EntrepreneurShip – Sailing to Success

Posted: 2017-12-17
Written by: EU Network
Category: Europe
Tagged: youth eu entrepreneurship employment

Young people have been hit very hard by the economic crisis and many young people feel that in their country they have been marginalised and excluded from economic and social life. Youth unemployment rates are still high and one in four young people (under 25) is unemployed in the European Union. Youth unemployment is still at crisis levels in many European countries. According to the latest Eurostat figures, in January 2017 4.017 million young persons (under 25) were unemployed in the European Union, of whom 2.826 million were in the euro area. In January 2017, the lowest youth unemployment rate was observed in Germany (6.5%), while the highest were recorded in Greece (45.7% ), Spain (42.2%) and Italy (37.9%).

Despite progress over the last years, early school leaving remains at unacceptable levels for example the highest level has been recorded in Spain(26.5%) and Portugal (23.2%). Young people have left school, seeing no space for diversity of learning preferences. Their self-confidence is often characterised by phrases such as, “I am no good at learning”. Others might find learning boring, difficult and painful.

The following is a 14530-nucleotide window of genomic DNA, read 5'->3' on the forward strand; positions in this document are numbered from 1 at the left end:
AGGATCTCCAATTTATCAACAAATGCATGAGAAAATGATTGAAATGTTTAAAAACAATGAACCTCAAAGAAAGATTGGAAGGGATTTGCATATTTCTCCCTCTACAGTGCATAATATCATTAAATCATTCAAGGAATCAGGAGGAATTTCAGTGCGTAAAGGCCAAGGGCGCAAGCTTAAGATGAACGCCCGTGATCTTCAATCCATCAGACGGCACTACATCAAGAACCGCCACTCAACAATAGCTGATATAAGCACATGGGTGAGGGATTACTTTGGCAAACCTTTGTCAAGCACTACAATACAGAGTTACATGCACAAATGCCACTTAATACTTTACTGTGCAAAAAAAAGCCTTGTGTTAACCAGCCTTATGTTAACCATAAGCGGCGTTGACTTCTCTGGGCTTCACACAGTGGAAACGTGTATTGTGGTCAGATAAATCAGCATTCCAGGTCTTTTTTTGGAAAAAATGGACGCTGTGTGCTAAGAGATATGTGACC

Education is often about power, which may end up in learnt powerlessness in the context of learning. Attention should be focused on the development of entrepreneurial skills, because they not only contribute to new business creation but also to the employability of young people. Literacy, numeracy and basic maths and science are key foundations for further learning. These skills are nonetheless being redefined by the ongoing digital revolution. In a world of international exchanges, the ability to speak foreign languages is a factor for competitiveness. Languages are more and more important to increase levels of employability and mobility of young people, and poor language skills are a major obstacle to free movement of workers. So it would come as no surprise if the word ‘learning’ did not elicit positive feelings and enormous excitement among young people. Education needs to drive up both standards and levels of achievement to match this demand, as well as encourage the transversal skills needed to ensure young people are able to be entrepreneurial and adapt to the increasingly inevitable changes in the labour market during their career.